Can you tell us about your relationship with the PoetsArtists and how the exhibition I Observe came about?

My direct relationship with PoetsArtists, truthfully, has been rather informal… Didi and I have been in similar circles for many years now – quite a few of the artists I represent are members of the group but we’ve never had any kind of direct working relationship, that is until now. Didi approached me just after the summer in 2018 to gauge my interest in curating a show at Rehs Contemporary. Being that we work with a number of the artists, I already had an idea of the quality of work to expect, so I was certainly open to the idea. Initially, I didn’t come up with a theme and ask the artists to paint into it… I’ve been doing group shows for a few years now and I’ve noticed most artist’s best work is when they paint what they want. When I give a theme or direction, the final work suffers in some way – I see it all the time with commissioned work… it’s just not the same. So now, I try to avoid that; though it makes these exhibitions feel as though I am going about it sort of backwards.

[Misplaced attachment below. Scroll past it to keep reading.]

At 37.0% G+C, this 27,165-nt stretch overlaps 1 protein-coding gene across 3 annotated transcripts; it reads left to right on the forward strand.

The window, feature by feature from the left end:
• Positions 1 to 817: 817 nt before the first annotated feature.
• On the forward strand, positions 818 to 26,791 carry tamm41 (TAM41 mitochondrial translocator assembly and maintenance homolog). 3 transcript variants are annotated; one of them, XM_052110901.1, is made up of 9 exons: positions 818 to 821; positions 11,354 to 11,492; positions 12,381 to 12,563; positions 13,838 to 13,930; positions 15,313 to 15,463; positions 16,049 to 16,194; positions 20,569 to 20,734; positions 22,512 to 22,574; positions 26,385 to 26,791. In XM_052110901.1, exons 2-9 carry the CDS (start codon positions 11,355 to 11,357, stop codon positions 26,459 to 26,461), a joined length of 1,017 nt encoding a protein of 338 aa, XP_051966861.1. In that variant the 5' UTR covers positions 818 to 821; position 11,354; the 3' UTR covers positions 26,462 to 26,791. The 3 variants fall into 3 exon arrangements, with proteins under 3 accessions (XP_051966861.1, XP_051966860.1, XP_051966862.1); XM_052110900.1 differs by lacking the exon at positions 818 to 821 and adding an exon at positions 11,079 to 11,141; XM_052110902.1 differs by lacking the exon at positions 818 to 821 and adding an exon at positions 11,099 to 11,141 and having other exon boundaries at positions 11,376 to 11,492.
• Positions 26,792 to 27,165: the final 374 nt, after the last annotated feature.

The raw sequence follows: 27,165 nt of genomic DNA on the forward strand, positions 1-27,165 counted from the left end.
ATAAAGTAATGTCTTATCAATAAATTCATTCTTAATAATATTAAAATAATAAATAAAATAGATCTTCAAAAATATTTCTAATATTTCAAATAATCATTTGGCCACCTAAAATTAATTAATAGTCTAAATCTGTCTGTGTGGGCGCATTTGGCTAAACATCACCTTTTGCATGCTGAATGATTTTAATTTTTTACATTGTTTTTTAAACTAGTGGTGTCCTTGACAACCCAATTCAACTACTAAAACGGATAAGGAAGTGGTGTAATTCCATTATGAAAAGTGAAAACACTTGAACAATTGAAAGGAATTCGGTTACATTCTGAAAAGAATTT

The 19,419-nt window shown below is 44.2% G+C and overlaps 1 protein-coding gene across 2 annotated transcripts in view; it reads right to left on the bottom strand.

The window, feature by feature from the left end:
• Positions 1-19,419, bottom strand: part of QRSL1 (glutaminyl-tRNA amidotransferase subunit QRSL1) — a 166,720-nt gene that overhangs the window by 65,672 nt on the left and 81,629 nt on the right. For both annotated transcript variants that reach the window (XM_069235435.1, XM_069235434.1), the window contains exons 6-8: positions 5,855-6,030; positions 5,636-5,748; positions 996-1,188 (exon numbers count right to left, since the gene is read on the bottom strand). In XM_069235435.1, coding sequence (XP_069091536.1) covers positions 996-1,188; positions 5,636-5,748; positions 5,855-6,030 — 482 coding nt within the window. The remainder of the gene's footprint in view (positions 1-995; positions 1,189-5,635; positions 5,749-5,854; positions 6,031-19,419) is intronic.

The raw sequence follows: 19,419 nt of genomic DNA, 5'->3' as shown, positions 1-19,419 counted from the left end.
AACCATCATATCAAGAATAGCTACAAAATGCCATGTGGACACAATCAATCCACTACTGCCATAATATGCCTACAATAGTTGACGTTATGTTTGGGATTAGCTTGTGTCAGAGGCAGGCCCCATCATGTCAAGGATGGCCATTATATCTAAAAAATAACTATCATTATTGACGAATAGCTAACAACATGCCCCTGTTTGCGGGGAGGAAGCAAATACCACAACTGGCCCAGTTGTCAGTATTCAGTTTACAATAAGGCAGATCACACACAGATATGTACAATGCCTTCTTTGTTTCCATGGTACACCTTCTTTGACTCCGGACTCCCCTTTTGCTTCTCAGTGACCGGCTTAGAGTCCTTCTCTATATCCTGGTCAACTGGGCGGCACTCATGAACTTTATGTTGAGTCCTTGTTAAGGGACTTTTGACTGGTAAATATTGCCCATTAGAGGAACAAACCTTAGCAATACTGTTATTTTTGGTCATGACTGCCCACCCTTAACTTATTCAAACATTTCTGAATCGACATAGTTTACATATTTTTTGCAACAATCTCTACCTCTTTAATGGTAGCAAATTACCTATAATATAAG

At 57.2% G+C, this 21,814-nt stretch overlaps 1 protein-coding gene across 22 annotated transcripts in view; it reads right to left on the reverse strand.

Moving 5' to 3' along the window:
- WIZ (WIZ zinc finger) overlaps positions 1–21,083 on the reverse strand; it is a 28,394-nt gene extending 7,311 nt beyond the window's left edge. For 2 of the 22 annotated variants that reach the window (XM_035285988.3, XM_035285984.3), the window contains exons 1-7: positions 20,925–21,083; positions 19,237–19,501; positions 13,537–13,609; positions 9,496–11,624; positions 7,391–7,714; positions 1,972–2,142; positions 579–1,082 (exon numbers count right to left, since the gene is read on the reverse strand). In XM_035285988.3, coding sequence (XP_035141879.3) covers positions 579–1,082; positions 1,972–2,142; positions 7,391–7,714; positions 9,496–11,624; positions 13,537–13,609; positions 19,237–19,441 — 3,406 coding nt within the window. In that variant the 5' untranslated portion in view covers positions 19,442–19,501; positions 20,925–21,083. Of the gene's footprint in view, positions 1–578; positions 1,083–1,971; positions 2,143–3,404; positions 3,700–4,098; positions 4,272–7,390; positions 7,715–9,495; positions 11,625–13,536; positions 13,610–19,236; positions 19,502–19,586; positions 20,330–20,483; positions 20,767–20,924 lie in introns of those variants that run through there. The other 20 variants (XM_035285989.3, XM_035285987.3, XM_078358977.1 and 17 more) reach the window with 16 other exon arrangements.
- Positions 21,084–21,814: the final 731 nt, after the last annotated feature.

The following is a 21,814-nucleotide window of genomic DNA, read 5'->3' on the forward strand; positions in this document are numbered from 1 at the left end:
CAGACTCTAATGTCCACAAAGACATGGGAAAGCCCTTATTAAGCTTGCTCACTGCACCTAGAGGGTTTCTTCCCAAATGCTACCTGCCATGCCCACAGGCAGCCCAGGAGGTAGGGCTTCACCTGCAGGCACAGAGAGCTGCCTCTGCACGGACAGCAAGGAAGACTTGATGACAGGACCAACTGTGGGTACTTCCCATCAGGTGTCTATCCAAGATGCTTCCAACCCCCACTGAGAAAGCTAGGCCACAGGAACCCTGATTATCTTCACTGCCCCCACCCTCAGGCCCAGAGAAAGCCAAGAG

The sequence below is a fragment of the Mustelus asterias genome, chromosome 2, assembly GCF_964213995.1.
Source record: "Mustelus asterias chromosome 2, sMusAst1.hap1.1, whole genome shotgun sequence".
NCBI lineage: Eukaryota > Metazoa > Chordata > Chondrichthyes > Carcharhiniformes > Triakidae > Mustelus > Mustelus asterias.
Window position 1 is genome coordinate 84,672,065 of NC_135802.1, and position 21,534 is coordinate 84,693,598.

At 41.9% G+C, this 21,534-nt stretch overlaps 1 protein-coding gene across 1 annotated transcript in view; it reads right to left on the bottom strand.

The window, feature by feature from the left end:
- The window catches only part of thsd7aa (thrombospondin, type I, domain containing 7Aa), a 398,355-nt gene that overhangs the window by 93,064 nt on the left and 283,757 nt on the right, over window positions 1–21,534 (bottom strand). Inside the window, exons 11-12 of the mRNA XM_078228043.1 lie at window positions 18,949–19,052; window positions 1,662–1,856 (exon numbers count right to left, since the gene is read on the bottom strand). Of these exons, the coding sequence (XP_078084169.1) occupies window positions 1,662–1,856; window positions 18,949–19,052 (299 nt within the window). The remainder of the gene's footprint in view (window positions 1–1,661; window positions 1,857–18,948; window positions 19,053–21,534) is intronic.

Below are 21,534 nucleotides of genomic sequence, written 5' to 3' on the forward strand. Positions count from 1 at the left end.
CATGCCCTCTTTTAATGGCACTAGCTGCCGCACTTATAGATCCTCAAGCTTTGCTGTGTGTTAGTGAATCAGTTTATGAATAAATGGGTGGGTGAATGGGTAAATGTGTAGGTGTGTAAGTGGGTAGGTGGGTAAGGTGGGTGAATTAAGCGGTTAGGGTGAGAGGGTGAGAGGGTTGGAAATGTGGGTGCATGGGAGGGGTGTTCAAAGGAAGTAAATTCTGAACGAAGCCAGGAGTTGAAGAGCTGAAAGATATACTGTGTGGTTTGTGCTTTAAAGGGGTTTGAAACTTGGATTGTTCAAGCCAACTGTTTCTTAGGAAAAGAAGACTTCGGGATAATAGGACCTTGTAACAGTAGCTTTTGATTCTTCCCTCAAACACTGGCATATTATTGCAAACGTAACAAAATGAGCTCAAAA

As the curator, was the concept for the exhibition up to you? If so, could you explain your underpinning ideas for the show?

We started out with an open call to the PoetsArtists group and we received over 100 submissions. I began considering the submitted works and before long a common thread began to emerge – the works seemingly portrayed the subject observing something, and in some cases appearing to observe the viewer themselves.  Being that the act of observation is so central to the artistic process, it just felt natural to explore that further and build the concept from there – it was certainly a more organic approach to creating the theme.  That said, I think the title, I Observe, is very fitting and serves as a multi-dimensional way of understanding the exhibit. It touches on the artists observations that are communicated through the work, the observation of something by the subject within the work, as well as the observation of the work by the viewer.